Connect with us

Defense

The British Nuclear Trident

photo: Wikimedia Commons
Dmitry Stefanovich

Published

on

Of all the “official” nuclear powers (Russia, the US, France, the UK, China), the UK arguably displays the most peculiar approach to nuclear deterrence. Here, we will outline the most salient details, assess the prospects, and suggest possible confidence-building measures.

The Hardware

Let us start with the “hardware” before addressing various conceptual features. As of today, the UK’s nuclear deterrence appears highly optimized, resting on the following three pillars:

  • Four UK-manufactured Vanguard-class nuclear-powered ballistic missile submarines (SSBNs) providing “Continuous At-Sea Deterrence,” that is, permanent at-sea presence of at least one ballistic missile submarine (presumably in the North-East Atlantic) ready to deliver a nuclear strike at any time (while another submarine is being readied for patrol at the base and two more are undergoing maintenance)
  • Trident-II submarine-launched ballistic missiles (SLBMs) “leased” from the US (unused Tridents are stockpiled at the US naval base appropriately named Kings Bay)
  • UK-designed nuclear warheads (presumably with certain specific features making them very similar to US-made W76-family warheads) with a payload of about 100 kt (other variants are also possible) most likely “packaged” in reentry bodies similar to the US-made Mk4/Mk4A.

The total number of warheads is steadily declining, with the goal of reducing the amount from 200 currently to only 180 by the mid-2020s. The latest 2015 stage legally enshrined the following figures: not more than operationally available 120 warheads with a maximum of 40 warheads per SSBN on combat patrol.

As regards nuclear payloads for British SSBNs, it is a curious (though not officially confirmed) fact that, while the US creating the low-yield W76-2 warheads prompted rather passionate debates worldwide, the Royal Navy has never caused anyone any particular concern even though it has roughly the same weapons.

Currently, work is underway to develop a new generation of aptly-named Dreadnought-class strategic missile submarines that will replace the Vanguard-class SSBNs in early 2030s and ensure that the UK has a “convincing, independent, and battle-worthy” deterrent until 2060. The new Dreadnoughts will be equipped with 12-SLBM “common missile compartments” (CMC) (three four-tube launchers), while actually carrying eight SLBMs, which is similar to the new Columbia-class American SSBN developed with a significant financial contribution from London. Incidentally, American partners are working with their British allies on developing the nuclear power unit for the Dreadnoughts.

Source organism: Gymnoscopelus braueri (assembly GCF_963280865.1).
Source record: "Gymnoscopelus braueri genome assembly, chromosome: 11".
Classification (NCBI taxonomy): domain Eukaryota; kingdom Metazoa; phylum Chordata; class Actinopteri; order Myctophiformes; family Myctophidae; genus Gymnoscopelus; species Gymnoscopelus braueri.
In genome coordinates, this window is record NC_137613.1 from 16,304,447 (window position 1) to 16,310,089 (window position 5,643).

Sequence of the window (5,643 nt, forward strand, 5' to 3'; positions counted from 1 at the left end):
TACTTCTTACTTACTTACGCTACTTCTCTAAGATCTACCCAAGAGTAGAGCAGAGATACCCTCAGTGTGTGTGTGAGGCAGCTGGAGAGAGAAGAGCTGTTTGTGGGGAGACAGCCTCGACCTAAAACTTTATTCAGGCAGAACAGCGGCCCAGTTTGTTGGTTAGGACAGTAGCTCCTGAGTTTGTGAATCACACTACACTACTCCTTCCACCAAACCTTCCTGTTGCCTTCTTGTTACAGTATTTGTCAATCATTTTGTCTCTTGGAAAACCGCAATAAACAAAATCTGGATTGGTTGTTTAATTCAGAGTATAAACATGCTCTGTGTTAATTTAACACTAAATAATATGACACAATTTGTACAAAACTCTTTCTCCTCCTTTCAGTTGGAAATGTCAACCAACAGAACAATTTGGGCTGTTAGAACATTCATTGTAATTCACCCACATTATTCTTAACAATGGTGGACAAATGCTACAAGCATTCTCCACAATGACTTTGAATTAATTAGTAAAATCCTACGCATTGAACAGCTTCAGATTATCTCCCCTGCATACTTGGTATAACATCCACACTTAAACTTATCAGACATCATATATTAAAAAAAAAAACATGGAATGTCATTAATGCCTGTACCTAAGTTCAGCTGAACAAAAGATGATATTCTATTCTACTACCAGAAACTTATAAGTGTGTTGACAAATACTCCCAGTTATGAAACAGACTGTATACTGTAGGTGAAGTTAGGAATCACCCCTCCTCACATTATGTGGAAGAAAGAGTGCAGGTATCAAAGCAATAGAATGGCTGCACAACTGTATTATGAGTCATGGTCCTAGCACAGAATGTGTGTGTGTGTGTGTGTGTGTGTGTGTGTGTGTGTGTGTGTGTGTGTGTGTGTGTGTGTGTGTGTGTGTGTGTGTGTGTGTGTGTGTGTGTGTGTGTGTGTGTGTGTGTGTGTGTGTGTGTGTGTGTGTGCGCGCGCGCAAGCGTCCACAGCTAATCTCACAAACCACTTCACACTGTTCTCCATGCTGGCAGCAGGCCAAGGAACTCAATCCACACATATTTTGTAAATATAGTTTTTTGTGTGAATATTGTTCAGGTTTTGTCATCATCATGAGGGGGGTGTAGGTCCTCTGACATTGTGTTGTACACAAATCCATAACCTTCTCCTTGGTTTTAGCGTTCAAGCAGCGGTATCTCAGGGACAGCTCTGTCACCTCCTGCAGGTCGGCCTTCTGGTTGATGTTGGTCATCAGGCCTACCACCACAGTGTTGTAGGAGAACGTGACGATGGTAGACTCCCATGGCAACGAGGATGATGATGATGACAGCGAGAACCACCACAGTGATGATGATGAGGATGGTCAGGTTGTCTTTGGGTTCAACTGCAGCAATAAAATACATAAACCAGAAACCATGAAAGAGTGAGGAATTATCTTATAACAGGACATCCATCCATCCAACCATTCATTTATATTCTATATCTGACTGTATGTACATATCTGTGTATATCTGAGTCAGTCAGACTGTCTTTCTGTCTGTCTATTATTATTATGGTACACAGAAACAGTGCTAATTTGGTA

Work has already started on the lead Dreadnought SSBN (2016), on the first follow-up Valiant (2019); the second and third follow-ups will be called, no less aptly, Warspite and King George VI.

An interesting development in recent months is that American officials have announced a programme for developing new W93/Mk7 SLBM warheads (in terms of START treaties, we may say that W refers to warheads, while Mk refers to reentry bodies) and directly mentioned cooperation with the UK. This came as news to the British expert community, especially since the UK’s Ministry of Defence is mandated to notify the Parliament about any plans to develop new nuclear weapons. Giving credit where it is due, a relevant public statement was made very promptly.

Certainly, debates around the term “new” when it comes to nuclear warheads (especially since one would like to believe there are no opportunities or plans for nuclear test explosions) are extremely interesting in and of themselves, and each party may gain nothing. Yet, this situation serves as a vivid illustration of possible “glitches” in coordinating “para-nuclear” communications, even between the closest allies. Currently, though, there are more questions than answers related to W93.

The UK’s SSBNs are based at the Clyde naval base in Scotland. Certainly, despite Brexit, the prospects for an independent (and non-nuclear) Scotland remain rather slim, yet, if London’s worst-case scenario comes true, a new site will have to be found and new infrastructure built in a very short order.

The Concept

The UK’s nuclear doctrine guarantees unacceptable damage to any aggressor and there is no doubt that the UK has the requisite capabilities. Nuclear weapons can be used independently or as part of NATO’s nuclear forces. Since 1994, it has been assumed that Tridents are de-targeted. Yet, retention of a certain ambiguity regarding, for instance, the first nuclear strike is considered rather useful in order to bolster deterrence.

The order to use nuclear weapons can only be given by the Prime Minister, although experts believe the decision would be collegial. The order would travel from a special room in a bunker beneath Whitehall, down the chain of command to a SSBN and, at each stage, two people would participate in “passing the signal.” The order could, it is believed, be issued from the Prime Minister’s airplane, as well, but it would still travel via the Pindar.